Pumping your blood through artificial lungs let your heart rest
Expert Heart & Vascular Care
Getting the care you need starts with seeing one of our heart or vascular specialists.
If you heart is failing or you have recently undergone heart surgery, your heart may need time to rest or recover. Extracorporeal membrane oxygenation, or ECMO, pumps your blood through a machine so your heart doesn’t have to work as hard to deliver oxygen-rich blood to the rest of the body. We also may recommend ECMO to prepare your heart for an assist device, such as a left ventricular assist device (LVAD).
Our Cardiac Surgery Program is one of the highest-volume cardiac surgery centers in the region. These surgeons’ experience helps them determine best practices to refine surgical techniques and improve patient care. Patients who need ECMO often are critically ill, and our surgeons work with other teams such as palliative care or heart failure doctors to treat their complex and unique conditions.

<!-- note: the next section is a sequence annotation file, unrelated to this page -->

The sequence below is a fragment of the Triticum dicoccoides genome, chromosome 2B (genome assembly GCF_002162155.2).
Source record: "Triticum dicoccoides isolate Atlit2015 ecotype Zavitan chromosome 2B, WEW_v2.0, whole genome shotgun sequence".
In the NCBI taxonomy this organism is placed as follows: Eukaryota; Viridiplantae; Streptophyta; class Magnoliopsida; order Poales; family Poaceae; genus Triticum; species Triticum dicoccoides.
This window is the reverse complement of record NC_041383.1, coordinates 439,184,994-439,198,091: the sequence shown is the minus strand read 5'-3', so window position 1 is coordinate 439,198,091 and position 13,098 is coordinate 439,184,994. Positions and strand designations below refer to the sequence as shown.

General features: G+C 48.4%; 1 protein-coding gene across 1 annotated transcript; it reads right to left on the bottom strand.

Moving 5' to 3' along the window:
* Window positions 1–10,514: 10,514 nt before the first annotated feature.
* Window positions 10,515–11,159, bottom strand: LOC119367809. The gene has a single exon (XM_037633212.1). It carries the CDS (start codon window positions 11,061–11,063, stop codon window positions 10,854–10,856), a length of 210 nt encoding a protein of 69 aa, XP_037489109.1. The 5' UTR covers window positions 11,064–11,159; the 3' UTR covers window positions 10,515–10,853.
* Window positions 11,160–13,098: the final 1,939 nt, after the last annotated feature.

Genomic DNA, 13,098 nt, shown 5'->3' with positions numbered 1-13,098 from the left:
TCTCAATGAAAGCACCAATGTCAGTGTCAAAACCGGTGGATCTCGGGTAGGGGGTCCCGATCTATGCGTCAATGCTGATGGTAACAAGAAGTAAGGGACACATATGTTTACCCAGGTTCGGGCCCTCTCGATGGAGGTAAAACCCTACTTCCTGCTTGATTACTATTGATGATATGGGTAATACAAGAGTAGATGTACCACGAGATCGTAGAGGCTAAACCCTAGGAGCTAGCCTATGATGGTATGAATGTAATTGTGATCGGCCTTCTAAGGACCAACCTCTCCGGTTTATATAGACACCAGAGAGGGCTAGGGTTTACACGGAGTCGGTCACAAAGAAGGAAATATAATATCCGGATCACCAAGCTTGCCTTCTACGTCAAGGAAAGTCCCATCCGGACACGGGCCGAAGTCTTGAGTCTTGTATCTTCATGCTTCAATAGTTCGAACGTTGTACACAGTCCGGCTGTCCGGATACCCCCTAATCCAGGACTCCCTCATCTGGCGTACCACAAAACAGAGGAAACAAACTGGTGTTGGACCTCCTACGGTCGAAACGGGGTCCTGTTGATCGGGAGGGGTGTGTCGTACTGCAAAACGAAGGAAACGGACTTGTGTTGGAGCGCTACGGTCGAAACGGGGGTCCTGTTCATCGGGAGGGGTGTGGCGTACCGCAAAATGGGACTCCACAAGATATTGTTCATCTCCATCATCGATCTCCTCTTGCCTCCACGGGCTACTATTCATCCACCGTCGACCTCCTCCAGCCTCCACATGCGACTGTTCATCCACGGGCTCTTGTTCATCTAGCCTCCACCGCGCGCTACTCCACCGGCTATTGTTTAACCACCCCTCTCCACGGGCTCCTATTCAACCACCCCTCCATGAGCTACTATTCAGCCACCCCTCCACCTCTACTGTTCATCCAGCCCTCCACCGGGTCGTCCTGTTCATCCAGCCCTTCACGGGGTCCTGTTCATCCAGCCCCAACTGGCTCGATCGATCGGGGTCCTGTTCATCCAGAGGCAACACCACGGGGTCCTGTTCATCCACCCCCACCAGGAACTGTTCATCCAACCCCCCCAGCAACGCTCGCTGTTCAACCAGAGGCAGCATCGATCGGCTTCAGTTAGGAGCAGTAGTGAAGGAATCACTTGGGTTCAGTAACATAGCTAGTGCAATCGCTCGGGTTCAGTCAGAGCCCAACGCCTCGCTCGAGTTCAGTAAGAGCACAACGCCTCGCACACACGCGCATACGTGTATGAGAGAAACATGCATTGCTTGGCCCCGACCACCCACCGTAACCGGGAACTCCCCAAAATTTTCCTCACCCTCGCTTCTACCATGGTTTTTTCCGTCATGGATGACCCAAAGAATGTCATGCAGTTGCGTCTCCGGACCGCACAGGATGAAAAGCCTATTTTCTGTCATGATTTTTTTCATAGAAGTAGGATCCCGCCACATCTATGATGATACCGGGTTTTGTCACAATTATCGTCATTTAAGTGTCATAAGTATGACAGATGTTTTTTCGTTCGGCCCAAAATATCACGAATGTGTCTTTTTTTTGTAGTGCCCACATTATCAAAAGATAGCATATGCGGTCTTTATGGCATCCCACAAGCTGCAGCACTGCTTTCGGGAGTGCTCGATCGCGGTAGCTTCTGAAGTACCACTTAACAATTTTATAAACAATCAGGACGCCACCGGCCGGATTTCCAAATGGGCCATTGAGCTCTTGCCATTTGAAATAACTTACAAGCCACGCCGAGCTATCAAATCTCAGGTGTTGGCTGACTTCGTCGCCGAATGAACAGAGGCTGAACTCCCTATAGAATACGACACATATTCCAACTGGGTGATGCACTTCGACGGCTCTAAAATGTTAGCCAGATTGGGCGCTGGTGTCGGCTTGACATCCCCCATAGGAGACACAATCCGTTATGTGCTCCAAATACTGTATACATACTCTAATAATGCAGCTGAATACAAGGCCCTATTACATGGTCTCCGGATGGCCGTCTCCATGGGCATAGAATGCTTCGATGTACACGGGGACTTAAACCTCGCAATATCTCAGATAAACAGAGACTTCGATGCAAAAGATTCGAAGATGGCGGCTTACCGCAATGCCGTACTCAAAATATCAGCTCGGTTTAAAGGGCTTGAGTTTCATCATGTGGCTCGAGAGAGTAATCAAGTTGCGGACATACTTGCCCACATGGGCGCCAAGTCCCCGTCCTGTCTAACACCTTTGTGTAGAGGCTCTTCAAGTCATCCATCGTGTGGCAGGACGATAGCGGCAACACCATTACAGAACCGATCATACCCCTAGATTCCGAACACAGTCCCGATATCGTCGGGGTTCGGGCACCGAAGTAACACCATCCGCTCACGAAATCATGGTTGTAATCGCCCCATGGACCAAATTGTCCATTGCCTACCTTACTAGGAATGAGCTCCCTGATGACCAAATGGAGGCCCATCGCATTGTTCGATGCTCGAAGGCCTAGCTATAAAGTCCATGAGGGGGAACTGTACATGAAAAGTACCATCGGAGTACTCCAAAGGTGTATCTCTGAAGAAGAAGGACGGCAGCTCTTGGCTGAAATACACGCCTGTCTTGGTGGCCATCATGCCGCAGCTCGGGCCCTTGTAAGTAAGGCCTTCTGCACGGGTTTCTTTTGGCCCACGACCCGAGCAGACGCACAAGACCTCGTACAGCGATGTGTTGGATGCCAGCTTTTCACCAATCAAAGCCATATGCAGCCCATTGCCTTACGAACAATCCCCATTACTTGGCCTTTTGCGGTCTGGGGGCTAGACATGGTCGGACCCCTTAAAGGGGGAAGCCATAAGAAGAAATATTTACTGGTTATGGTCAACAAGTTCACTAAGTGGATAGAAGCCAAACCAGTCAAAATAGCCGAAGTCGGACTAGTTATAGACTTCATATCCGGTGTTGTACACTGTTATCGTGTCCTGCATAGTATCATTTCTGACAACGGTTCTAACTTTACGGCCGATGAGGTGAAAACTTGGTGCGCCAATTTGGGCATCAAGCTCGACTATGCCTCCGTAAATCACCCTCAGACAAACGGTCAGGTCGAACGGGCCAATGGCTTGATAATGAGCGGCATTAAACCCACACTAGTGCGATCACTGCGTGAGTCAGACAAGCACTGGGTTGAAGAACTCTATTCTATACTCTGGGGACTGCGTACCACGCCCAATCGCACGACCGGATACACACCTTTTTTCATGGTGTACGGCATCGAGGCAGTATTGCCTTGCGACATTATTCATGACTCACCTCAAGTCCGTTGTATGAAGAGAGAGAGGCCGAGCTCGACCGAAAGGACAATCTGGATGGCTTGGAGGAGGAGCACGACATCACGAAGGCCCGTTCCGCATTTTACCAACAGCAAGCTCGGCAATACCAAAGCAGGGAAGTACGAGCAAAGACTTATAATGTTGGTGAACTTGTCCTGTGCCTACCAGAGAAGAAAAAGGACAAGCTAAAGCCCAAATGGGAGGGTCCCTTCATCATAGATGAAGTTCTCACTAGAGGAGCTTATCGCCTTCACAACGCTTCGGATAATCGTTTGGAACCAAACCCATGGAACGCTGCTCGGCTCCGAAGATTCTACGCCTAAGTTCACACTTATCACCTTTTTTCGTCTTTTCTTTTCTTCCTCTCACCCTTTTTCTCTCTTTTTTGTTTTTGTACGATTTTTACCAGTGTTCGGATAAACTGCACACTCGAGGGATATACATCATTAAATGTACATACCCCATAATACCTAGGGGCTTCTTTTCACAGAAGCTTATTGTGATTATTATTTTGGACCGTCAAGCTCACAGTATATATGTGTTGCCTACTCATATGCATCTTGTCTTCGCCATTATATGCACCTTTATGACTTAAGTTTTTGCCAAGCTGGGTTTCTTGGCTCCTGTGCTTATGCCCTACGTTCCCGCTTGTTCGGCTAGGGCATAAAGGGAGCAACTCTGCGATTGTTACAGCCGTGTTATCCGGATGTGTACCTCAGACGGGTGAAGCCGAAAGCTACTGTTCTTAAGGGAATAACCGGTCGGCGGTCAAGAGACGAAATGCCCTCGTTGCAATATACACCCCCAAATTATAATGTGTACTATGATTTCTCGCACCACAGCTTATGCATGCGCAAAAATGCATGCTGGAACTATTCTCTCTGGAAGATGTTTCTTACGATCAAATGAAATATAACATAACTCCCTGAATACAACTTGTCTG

What to expect from ECMO
ECMO often is used for patients who already have been admitted to the hospital. The procedure to connect you to the ECMO machine will be performed in your hospital room. You will be sedated and given medications to reduce pain and prevent blood clots.
The ECMO machine is connected to you using thin, flexible tubes called catheters that are inserted into an artery and a vein. If you also are placed on a ventilator to relieve stress on your lungs, you will be sedated and likely have a feeding tube inserted for nutrition.
Cardiac catheterization is a minimally invasive way to diagnose and treat a variety of heart and vascular conditions by guiding thin, flexible tubes called catheters through blood vessels to problem areas.
Transesophageal echocardiogram allows us to take very detailed images of your heart structure from a probe in your esophagus.